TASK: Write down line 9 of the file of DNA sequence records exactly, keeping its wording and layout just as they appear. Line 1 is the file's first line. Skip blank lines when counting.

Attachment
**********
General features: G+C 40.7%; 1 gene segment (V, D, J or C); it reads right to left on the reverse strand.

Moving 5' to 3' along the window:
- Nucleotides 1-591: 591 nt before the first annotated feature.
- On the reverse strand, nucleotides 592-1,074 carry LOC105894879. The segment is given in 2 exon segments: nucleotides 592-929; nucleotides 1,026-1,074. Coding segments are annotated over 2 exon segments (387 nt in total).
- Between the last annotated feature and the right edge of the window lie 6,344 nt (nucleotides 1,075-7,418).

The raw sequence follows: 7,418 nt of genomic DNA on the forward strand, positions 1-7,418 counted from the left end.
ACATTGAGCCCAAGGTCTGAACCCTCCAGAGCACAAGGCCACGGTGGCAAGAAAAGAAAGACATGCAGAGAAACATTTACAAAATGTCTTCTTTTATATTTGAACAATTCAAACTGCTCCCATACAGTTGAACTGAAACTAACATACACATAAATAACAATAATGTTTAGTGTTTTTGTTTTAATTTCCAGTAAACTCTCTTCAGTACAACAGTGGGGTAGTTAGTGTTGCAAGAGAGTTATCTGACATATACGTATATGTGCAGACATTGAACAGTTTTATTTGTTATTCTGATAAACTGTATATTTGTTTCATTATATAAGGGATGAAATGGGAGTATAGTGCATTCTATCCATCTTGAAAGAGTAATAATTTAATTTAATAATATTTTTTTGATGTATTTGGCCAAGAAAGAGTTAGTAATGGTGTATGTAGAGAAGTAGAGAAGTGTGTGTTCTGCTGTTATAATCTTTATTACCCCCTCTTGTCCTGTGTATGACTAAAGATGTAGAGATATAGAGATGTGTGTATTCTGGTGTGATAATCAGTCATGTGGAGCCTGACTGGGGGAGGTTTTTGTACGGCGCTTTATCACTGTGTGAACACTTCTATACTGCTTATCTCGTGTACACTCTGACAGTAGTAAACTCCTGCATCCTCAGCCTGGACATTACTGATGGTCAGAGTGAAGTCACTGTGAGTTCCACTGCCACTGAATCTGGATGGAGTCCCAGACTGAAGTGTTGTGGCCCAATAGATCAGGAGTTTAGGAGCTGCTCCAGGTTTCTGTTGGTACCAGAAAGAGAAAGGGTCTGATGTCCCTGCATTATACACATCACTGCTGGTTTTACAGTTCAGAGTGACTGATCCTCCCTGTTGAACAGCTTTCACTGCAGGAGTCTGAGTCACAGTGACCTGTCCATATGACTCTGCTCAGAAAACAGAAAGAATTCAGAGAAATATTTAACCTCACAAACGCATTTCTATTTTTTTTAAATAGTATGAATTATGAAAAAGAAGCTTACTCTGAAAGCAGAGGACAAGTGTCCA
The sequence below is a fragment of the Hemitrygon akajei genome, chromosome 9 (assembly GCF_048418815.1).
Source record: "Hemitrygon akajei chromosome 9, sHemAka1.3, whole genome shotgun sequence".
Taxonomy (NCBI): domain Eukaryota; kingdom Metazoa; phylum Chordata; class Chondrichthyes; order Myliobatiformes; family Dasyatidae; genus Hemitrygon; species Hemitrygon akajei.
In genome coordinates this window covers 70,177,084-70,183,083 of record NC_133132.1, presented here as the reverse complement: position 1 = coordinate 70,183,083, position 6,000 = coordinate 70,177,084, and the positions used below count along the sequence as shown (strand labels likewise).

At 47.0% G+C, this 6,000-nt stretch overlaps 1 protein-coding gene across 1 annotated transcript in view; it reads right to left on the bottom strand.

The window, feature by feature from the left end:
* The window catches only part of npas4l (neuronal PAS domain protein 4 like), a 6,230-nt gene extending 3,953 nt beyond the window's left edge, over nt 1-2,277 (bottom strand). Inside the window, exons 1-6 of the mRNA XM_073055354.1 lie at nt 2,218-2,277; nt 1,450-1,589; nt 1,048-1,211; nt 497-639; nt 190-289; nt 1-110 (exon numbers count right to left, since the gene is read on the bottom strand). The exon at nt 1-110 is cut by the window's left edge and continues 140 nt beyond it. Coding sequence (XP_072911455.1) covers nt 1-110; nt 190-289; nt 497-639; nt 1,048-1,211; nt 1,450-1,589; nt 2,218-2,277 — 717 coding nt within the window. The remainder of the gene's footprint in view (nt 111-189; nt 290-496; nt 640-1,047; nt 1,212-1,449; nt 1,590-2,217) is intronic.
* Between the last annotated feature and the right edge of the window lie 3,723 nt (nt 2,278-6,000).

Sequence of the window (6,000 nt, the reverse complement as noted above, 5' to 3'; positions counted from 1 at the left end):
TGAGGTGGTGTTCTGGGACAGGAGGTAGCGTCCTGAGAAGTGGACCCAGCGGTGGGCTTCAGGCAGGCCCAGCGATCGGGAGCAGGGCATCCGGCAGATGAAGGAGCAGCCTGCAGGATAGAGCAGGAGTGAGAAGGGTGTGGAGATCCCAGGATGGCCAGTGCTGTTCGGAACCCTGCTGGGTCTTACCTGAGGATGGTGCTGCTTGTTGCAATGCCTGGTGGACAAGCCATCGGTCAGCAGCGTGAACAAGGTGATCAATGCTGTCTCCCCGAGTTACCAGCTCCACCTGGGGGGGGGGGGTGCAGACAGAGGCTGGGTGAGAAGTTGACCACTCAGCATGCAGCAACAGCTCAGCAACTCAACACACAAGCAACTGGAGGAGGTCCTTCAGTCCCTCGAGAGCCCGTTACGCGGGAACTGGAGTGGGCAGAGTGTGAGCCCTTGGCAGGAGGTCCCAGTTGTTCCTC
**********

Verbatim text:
Source record: "Hemitrygon akajei chromosome 9, sHemAka1.3, whole genome shotgun sequence".